ECB Wants to Regulate Cryptocurrencies in the EU Before an Agreement on Global Crypto Regulations

February 27, 2018

It seems that the European Central Bank (ECB) can’t wait for the G-20 Summit that will discuss global regulations around cryptocurrencies. The European Union warned that if the risks associated with the rise of Bitcoin and other cryptocurrencies are not addressed at the global stage, it will definitely regulate cryptocurrencies.

European Union to Regulate Cryptocurrencies

From 17 March to 18 March 2018, Buenos Aires will host the 2nd Meeting of Finance and Central Bank Deputies from the most important countries in the world, including Japan, United States, and the European Central Bank. Clearly, there is an intention to regulate cryptocurrencies and the market. But the EU seems a little bit nervous about it.

After hosting a roundtable discussion in Brussels, EU financial chief, Valdis Dombrovskis, commented:

“We do not exclude the possibility to move ahead by regulating cryptocurrencies at the EU level if we see, for example, risks emerging but no clear international response emerging. This is a global phenomenon and it is important there is an international follow-up at the global level.”

The Finance Ministers of France, Germany, Japan, Netherlands and many other countries have asked for cryptocurrency market regulations. The intention is to combat money laundering and criminal activities around cryptocurrencies.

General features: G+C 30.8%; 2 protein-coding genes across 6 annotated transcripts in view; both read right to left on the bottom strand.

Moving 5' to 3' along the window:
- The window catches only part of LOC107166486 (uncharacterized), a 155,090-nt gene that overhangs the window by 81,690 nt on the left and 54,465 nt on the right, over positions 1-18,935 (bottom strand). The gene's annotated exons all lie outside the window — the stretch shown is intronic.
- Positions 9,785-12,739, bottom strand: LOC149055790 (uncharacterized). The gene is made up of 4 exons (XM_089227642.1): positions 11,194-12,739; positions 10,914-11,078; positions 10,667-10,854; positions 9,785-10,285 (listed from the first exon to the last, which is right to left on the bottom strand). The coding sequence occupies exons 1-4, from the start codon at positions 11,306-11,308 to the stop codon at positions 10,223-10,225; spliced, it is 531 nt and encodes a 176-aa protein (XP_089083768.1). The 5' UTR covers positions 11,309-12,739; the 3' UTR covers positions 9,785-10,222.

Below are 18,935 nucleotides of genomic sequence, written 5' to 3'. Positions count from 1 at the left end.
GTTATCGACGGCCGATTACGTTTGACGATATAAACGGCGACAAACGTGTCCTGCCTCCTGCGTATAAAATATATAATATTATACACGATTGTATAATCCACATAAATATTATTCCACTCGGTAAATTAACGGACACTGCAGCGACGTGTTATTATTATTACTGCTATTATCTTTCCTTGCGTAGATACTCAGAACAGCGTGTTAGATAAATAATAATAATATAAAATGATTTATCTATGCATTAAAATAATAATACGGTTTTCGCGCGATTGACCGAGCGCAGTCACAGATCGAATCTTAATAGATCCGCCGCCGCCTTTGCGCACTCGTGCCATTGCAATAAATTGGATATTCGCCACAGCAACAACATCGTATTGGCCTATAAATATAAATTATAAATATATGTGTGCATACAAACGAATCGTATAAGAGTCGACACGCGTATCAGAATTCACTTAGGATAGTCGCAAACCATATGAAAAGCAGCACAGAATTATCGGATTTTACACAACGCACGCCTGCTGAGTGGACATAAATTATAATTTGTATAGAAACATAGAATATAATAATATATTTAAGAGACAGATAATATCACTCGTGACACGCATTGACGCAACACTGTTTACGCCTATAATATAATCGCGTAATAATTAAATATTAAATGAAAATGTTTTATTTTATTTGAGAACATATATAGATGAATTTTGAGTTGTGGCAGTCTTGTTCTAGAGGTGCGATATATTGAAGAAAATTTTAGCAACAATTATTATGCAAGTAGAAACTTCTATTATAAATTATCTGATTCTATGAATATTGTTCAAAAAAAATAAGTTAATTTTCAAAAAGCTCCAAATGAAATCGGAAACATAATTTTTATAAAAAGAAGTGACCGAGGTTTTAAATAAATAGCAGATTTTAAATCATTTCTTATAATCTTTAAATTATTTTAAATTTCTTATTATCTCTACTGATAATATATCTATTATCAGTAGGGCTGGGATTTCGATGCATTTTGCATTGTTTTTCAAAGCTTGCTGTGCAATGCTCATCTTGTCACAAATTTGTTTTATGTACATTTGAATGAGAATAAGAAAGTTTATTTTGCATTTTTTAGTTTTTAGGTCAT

But the data talks by itself. According to reports from Japan, less than 1% of the nation’s money laundering were related to cryptocurrencies.

New Rules for Crypto Assets

At Monday’s event, Mr Dombrovskis suggested that are searching different ways to regulate crypto assets.

“This depends very much on the facts and circumstances around specific crypto-tokens. Based on the assessment of risks and opportunities and the suitability of the existing regulatory framework for these instruments, the Commission will determine if regulatory action at EU level is required.”

For Dombrovskis it is important to regulate a market that is full of speculation and lacks from transparency. At the same time, policymakers are worried about the amount of jobs that can be lost by implementing hard regulations in the sector. At the moment, blockchain technology is expanding and an important amount of enterprises are starting to explore the solutions that this technology allows.

Images: EU Observer and European Commission

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